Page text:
Electrical Testing

Testing Cont…

Pass and Fail Tests

• Refers to any absolute test resulting in the scrapping of any CUT to fail requirements

Characterization Tests

• A parameter is measured that determines the quality of a part.
• Characterization tests are often used in early production to determine how to improve yield

Offline and Online Testing

• Online testing refers to tests performed while the CUT is in use

Electrical Testing

Testing Cont…

Wafer Probe Testing

• Electrical tests are applied to the wafer
• Usually just establishes functionality
• Performance is determined after packaging
• Results are referred to as Known Good Die (KGD)

Burn-In

• CUT is subjected to elevated temperature and power supply voltages for and extended period of time
• Intended to reveal latent defects
• Accelerates “infant mortality”
• Burn-In is followed by electrical testing to identify failures

Electrical Testing

Higher Level Testing

Substrate Test

• Interconnects on the substrate are tested for opens and shorts

Module Test

• Testing of the assembled PCB as a unit

System

• Entire assembled unit is tested for functinality

Electrical Testing

Interconnect Tests

Optical Inspection

• During fabrication, every layer is optically inspected by computer
• Defects may still be introduced during assembly
• A substrate test must be applied to find latent defects

Electrical Testing

Capacitance Tests
• Capacitance testing can be used to find and identify latent failures

Ci = kAi

k depends on spacing and dielectric

• An interconnect with an open will have a capacitance less than expected
• An interconnect with a short will have a capacitance higher than expected

Electrical Testing

Resistance Tests
• A small current is forced through an interconnect while the voltage across the interconnect is measured
• Can identify low-resistance opens and high-resistance shorts
• Always follows capacitance testing to verify faulty nets
• A “bed of nails” tester is used to minimize the need for mechanical movement of probes
• Alternative is the “flying probe” tester (30-100) times slower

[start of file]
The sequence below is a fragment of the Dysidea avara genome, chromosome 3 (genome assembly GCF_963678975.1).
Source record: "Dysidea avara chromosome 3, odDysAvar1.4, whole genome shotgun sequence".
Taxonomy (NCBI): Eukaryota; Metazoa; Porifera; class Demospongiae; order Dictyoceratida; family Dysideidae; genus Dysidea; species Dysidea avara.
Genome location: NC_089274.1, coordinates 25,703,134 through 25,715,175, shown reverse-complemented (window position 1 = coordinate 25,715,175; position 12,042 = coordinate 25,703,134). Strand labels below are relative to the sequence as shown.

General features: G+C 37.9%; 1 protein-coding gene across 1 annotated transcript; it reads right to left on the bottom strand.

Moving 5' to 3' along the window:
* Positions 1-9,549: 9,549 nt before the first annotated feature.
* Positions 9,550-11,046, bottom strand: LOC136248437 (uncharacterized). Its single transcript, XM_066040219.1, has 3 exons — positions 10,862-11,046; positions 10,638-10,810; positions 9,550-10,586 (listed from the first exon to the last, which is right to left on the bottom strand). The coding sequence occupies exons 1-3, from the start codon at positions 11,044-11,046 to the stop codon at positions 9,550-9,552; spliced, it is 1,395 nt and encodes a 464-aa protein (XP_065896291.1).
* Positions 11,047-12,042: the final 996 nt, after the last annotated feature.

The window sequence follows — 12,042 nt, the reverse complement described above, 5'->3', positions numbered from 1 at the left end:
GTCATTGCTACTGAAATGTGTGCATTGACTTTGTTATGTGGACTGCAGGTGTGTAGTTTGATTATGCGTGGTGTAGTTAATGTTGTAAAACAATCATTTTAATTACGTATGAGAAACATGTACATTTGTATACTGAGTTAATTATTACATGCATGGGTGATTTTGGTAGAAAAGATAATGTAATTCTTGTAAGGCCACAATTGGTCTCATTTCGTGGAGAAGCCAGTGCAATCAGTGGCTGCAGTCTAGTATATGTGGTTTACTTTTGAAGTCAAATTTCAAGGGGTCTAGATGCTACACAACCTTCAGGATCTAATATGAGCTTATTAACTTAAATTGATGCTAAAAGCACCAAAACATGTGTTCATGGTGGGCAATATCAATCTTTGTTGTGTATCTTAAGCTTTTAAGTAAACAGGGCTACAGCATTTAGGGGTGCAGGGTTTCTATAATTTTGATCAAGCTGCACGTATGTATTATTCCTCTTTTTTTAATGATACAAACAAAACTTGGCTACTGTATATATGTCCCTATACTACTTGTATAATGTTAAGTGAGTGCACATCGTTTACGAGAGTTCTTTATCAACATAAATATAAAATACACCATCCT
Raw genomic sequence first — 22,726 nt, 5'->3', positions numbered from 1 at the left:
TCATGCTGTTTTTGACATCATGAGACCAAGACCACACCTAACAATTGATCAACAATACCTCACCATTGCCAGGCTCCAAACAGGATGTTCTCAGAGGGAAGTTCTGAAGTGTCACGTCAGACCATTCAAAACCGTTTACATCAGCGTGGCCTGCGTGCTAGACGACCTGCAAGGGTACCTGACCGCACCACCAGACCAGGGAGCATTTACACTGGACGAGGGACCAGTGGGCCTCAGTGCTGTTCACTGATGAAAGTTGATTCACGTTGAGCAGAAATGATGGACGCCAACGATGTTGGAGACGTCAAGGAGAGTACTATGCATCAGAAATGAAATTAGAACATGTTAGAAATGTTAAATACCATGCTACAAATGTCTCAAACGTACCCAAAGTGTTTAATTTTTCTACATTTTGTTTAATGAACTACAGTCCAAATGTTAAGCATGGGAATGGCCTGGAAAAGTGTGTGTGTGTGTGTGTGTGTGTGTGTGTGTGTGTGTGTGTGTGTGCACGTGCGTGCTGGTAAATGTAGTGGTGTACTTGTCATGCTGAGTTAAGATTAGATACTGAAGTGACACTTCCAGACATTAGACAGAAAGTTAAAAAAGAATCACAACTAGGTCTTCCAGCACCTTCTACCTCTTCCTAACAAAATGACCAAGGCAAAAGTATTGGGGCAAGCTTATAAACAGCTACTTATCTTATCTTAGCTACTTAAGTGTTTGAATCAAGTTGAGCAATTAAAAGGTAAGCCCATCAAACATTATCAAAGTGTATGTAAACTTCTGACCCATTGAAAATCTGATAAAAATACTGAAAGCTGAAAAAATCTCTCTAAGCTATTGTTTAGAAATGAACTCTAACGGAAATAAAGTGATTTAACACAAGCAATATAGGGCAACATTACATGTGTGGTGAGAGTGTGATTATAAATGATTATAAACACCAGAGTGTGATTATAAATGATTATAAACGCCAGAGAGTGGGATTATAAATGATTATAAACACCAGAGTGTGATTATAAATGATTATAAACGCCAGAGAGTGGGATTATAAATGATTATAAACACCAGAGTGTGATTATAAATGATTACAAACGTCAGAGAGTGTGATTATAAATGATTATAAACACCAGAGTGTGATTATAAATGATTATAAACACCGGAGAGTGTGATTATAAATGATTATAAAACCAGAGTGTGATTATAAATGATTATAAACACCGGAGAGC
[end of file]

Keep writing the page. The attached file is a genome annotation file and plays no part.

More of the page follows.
Electrical Testing

Active Circuit Testing

These steps are the key aspects of automatic test pattern generation (ATPG)

• Fault Models
• Purpose is to create a set of test patterns that detect as many manufacturing defects as possible
• Manufacturing defects classified in 3 groups
• Functional defects that include circuitry opens and shorts
• IDDQ defects that include CMOS stuck-on, CMOS stuck-open, and bridging
• At high speed defects (slow transistors and resistive bridges)
• Most popular fault model assumes that each defect will cause a node to be “stuck” at a fixed voltage level (Single-stuck fault – SSF model).
• Assumes that only one fault exists at a time
• SSF makes the problem of enumerating faults and developing electrical tests tractable.
• SSF only tests for some of the possible faults so it is usually accompanied by a variety other tests.

Electrical Testing

Active Circuit Testing
• Fault Set
• In the structural fault model, the logic gates are assumed to be fault-free and only their interconnections are affected
• Fault set consists of all stuck-at-zero and stuck-at-one faults at all interconnects in a circuit.
• There are a significant number of faults that behave identically to other faults and can not be distinguished.
• The fault identification process reduces the faults to one equivalent fault in a process know as fault collapsing.
• The fault set can be further reduced by identifying those faults which dominate other faults.

Electrical Testing

Active Circuit Testing
• Test Pattern Generation and Fault Simulation
• Many automatic test pattern generators employ the algorithm shown below for efficient test generation
• Three most popular fault simulation algorithms employed are:
• Parallel
• Deductive
• Concurrent Algorithms